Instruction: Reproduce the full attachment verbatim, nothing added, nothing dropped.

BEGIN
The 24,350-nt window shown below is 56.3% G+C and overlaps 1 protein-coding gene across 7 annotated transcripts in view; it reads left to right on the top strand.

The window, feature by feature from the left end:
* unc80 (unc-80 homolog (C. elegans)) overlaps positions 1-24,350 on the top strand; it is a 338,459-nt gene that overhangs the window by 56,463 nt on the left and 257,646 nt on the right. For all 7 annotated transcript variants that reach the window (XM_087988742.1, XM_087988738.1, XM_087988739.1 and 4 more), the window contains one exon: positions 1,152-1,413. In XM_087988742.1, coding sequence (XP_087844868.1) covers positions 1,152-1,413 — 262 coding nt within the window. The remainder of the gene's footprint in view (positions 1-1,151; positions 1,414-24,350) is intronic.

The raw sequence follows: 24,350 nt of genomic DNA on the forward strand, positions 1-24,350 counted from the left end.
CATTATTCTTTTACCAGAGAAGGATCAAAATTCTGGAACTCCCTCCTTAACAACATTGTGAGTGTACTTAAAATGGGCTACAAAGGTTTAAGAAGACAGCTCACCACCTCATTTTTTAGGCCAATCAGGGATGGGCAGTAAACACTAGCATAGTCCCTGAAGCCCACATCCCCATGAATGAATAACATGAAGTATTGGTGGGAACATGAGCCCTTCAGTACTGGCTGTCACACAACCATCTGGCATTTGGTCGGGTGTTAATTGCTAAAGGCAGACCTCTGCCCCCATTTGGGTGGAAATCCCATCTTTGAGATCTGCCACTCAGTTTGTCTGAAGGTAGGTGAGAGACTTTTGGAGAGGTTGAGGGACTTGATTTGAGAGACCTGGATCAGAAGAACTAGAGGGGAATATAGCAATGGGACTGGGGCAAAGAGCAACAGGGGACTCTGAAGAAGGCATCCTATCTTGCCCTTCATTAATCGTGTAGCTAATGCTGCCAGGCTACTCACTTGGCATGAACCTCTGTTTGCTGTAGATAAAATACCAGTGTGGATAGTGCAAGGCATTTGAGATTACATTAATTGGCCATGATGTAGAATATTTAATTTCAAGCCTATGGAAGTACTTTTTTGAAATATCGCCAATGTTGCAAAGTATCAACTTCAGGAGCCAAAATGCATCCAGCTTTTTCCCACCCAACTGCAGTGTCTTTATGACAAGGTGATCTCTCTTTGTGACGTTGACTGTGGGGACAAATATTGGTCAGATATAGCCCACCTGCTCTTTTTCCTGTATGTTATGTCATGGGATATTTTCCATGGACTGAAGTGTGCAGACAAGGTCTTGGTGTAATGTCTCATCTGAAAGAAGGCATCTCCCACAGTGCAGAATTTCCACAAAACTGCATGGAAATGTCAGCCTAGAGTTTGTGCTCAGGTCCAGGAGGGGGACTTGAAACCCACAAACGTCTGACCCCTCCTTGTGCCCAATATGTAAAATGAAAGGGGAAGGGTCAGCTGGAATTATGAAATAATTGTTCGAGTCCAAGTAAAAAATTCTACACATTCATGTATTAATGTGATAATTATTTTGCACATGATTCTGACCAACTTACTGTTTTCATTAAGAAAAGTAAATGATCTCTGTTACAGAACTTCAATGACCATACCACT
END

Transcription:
The 24,350-nt window shown below is 56.3% G+C and overlaps 1 protein-coding gene across 7 annotated transcripts in view; it reads left to right on the top strand.

The window, feature by feature from the left end:
* unc80 (unc-80 homolog (C. elegans)) overlaps positions 1-24,350 on the top strand; it is a 338,459-nt gene that overhangs the window by 56,463 nt on the left and 257,646 nt on the right. For all 7 annotated transcript variants that reach the window (XM_087988742.1, XM_087988738.1, XM_087988739.1 and 4 more), the window contains one exon: positions 1,152-1,413. In XM_087988742.1, coding sequence (XP_087844868.1) covers positions 1,152-1,413 — 262 coding nt within the window. The remainder of the gene's footprint in view (positions 1-1,151; positions 1,414-24,350) is intronic.

The raw sequence follows: 24,350 nt of genomic DNA on the forward strand, positions 1-24,350 counted from the left end.
CATTATTCTTTTACCAGAGAAGGATCAAAATTCTGGAACTCCCTCCTTAACAACATTGTGAGTGTACTTAAAATGGGCTACAAAGGTTTAAGAAGACAGCTCACCACCTCATTTTTTAGGCCAATCAGGGATGGGCAGTAAACACTAGCATAGTCCCTGAAGCCCACATCCCCATGAATGAATAACATGAAGTATTGGTGGGAACATGAGCCCTTCAGTACTGGCTGTCACACAACCATCTGGCATTTGGTCGGGTGTTAATTGCTAAAGGCAGACCTCTGCCCCCATTTGGGTGGAAATCCCATCTTTGAGATCTGCCACTCAGTTTGTCTGAAGGTAGGTGAGAGACTTTTGGAGAGGTTGAGGGACTTGATTTGAGAGACCTGGATCAGAAGAACTAGAGGGGAATATAGCAATGGGACTGGGGCAAAGAGCAACAGGGGACTCTGAAGAAGGCATCCTATCTTGCCCTTCATTAATCGTGTAGCTAATGCTGCCAGGCTACTCACTTGGCATGAACCTCTGTTTGCTGTAGATAAAATACCAGTGTGGATAGTGCAAGGCATTTGAGATTACATTAATTGGCCATGATGTAGAATATTTAATTTCAAGCCTATGGAAGTACTTTTTTGAAATATCGCCAATGTTGCAAAGTATCAACTTCAGGAGCCAAAATGCATCCAGCTTTTTCCCACCCAACTGCAGTGTCTTTATGACAAGGTGATCTCTCTTTGTGACGTTGACTGTGGGGACAAATATTGGTCAGATATAGCCCACCTGCTCTTTTTCCTGTATGTTATGTCATGGGATATTTTCCATGGACTGAAGTGTGCAGACAAGGTCTTGGTGTAATGTCTCATCTGAAAGAAGGCATCTCCCACAGTGCAGAATTTCCACAAAACTGCATGGAAATGTCAGCCTAGAGTTTGTGCTCAGGTCCAGGAGGGGGACTTGAAACCCACAAACGTCTGACCCCTCCTTGTGCCCAATATGTAAAATGAAAGGGGAAGGGTCAGCTGGAATTATGAAATAATTGTTCGAGTCCAAGTAAAAAATTCTACACATTCATGTATTAATGTGATAATTATTTTGCACATGATTCTGACCAACTTACTGTTTTCATTAAGAAAAGTAAATGATCTCTGTTACAGAACTTCAATGACCATACCACT